In order to be comparable, not the field of views should be the same but the size of the objects in pixels. Then the larger image should be cropped to the size of the smaller one, and then it becomes reasonable to compare the effect.
Surely it depends on what you are trying to compare, Gabor. Most photographers are concerned with the appearance of the final print (or image on display monitor); is it sharp and vibrant; does the file have enough resolution to blow up large; is there good detail in the shadows or, is there objectionable noise in the shadows; is the tonality smooth and natural etc?
If these are your concerns, then it's essential to compare images with the same FoV since the FoV is central to the composition. Also, if the sensor is a different size then it's essential to adjust f stop to achieve equal DoF in both images because degree of DoF is also central to the composition. Choice of f stop also affects resolution.
However, there are good reasons to compare 'pixel for pixel' performance and that certainly can be useful information to have. For example, if both my longest lenses for MFDB and 35mm were 300mm, I might want to know whether I should use a 1Ds3 or a P45+ for a particular shot, if the composition required a 35mm size and aspect ratio.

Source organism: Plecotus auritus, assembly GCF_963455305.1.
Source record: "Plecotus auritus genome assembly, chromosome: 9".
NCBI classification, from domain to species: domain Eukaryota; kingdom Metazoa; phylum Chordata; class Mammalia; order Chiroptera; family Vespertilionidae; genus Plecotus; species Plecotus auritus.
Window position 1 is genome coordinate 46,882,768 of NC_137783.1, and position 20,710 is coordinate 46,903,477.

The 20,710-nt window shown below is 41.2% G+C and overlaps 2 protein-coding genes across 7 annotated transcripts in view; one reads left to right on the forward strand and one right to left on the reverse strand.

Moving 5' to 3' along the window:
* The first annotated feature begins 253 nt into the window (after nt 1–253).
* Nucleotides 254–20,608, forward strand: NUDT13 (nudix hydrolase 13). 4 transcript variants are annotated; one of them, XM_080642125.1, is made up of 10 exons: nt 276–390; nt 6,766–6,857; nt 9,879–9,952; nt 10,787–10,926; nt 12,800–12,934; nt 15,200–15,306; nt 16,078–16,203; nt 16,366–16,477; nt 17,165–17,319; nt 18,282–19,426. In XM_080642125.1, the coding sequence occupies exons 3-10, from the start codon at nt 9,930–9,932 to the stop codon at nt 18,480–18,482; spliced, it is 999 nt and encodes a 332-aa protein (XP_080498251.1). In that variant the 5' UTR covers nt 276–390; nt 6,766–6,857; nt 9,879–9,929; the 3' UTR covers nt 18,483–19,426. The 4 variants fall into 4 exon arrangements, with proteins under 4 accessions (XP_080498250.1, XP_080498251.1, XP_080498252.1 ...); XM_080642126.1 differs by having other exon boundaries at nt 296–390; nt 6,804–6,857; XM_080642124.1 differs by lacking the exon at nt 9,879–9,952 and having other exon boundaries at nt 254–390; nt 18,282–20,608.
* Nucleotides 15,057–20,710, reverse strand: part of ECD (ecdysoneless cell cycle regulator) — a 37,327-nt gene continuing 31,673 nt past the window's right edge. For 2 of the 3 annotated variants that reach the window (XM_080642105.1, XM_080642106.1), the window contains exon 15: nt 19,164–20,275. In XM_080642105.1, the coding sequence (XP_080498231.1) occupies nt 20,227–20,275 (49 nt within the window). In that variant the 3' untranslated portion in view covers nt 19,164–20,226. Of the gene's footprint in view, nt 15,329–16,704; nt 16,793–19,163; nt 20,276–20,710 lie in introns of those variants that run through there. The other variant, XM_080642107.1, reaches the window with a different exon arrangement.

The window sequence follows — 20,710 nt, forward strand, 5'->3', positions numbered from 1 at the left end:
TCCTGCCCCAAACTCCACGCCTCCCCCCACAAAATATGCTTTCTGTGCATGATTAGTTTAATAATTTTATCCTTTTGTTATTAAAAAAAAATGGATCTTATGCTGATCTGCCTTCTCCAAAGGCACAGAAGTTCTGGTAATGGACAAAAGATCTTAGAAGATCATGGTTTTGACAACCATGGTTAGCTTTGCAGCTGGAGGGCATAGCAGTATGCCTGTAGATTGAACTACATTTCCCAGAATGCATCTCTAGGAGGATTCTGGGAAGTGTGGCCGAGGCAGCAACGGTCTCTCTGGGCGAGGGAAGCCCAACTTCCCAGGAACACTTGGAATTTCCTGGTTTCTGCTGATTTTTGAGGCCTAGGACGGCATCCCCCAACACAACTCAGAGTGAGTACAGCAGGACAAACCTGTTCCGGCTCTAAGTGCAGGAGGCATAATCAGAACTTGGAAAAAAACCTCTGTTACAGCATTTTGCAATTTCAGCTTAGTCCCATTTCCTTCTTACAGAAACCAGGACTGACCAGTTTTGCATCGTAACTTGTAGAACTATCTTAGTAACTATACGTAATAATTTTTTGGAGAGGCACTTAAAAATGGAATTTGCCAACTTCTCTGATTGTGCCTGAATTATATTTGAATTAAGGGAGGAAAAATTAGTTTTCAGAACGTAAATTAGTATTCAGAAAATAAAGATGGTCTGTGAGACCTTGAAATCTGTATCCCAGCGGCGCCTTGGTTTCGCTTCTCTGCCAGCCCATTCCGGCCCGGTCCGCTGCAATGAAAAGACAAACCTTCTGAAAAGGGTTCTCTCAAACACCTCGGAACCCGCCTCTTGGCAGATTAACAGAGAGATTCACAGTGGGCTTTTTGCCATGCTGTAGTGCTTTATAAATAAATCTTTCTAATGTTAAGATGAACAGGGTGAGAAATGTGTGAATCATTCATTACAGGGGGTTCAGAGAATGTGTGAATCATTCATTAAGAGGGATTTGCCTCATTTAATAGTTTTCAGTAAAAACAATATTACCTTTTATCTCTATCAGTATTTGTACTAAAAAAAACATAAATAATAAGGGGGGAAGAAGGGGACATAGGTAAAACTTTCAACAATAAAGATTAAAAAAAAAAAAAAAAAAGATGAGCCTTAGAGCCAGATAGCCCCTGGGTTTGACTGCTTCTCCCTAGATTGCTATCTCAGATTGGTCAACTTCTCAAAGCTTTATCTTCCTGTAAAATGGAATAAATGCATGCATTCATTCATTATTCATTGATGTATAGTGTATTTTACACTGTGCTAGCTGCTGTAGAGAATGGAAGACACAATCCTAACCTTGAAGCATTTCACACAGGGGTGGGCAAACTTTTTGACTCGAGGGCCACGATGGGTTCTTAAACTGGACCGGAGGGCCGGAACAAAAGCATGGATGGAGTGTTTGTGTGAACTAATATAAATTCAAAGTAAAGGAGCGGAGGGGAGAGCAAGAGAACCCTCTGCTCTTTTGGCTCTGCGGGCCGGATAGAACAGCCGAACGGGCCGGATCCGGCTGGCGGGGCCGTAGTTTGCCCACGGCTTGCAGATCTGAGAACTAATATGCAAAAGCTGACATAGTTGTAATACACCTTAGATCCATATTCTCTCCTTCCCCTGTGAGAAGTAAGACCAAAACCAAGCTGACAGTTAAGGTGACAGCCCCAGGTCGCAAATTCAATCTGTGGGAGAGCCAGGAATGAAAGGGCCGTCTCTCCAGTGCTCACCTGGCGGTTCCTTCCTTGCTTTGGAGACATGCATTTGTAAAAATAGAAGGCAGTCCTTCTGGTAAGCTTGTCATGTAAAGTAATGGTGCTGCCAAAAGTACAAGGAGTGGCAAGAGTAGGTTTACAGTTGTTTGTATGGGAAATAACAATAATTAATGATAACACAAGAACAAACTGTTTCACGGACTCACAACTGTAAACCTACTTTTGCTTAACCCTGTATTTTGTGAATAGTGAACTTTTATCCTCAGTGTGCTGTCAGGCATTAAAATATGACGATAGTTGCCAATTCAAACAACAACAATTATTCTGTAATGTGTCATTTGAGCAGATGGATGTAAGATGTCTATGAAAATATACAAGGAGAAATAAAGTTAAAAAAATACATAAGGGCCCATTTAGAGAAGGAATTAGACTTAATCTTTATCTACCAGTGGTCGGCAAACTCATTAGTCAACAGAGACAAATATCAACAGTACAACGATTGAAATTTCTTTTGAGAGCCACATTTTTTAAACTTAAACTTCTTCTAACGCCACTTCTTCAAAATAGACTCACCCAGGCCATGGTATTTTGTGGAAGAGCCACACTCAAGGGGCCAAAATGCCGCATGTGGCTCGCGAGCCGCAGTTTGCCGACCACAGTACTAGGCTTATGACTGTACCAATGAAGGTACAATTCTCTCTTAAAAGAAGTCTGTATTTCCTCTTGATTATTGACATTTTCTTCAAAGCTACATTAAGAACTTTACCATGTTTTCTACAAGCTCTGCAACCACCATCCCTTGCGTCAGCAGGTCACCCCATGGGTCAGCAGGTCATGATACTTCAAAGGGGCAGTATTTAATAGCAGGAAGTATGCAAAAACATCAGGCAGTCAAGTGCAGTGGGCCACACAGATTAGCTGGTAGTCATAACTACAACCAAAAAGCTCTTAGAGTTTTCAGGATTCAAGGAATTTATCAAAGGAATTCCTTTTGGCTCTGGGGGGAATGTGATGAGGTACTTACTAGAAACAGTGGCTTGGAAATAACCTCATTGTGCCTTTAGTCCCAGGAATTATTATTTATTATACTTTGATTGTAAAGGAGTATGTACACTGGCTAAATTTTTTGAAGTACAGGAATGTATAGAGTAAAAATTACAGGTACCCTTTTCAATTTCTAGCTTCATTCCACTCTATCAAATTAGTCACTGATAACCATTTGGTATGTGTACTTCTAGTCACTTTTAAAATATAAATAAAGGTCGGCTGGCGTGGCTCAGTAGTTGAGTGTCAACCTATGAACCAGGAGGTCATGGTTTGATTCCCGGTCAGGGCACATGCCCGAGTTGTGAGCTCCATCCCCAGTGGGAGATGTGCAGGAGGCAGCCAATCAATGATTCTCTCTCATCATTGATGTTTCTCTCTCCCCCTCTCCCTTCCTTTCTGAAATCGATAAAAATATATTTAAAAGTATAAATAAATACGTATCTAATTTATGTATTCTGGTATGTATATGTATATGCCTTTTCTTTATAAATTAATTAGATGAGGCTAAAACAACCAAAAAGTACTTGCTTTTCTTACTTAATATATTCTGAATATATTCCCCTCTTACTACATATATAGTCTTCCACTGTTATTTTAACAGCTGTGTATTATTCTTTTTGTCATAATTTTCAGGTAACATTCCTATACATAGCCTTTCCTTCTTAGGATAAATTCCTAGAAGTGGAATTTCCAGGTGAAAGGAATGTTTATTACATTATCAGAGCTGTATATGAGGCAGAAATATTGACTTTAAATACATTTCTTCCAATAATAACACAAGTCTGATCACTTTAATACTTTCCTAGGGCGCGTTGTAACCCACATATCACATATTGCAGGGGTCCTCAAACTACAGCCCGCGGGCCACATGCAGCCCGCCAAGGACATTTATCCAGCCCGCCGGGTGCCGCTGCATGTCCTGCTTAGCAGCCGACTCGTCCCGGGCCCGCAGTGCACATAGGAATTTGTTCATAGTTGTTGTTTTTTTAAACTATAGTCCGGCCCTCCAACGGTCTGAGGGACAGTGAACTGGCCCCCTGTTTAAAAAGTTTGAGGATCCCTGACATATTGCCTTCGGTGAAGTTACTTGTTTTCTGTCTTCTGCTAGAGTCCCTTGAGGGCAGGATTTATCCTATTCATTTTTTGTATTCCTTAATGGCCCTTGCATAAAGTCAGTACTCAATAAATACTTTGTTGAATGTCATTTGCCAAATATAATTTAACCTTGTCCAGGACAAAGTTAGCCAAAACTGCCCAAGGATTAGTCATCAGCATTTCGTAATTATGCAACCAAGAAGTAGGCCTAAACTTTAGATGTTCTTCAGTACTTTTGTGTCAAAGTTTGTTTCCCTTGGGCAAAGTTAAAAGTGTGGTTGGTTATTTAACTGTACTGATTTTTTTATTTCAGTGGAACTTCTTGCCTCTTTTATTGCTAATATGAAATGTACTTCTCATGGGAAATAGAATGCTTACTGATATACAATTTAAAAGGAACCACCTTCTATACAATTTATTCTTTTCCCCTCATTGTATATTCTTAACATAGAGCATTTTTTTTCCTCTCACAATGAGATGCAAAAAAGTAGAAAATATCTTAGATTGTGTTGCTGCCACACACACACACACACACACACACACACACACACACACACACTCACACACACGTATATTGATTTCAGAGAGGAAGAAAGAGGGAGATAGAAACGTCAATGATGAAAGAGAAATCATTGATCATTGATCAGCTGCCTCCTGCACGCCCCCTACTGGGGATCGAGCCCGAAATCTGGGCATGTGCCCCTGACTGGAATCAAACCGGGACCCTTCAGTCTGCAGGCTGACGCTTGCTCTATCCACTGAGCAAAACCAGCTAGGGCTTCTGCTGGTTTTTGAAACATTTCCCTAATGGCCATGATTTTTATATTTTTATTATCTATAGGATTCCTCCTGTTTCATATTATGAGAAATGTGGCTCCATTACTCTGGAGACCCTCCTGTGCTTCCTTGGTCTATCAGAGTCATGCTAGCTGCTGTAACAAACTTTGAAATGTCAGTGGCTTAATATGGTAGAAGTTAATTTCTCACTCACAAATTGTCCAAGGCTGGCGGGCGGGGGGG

In other words, will the P45+ image with 300mm lens, after cropping to the same FoV as the 1Ds3 shot with 300mm lens, be better quality? In order to predict which is likely to be better, I need to compare 'pixel for pixel' quality, as well as lens quality.
I would suggest that most photographers try to maximise the benefits of their sensor 'real estate' and choose a lens and perspective which result in the least amount of cropping.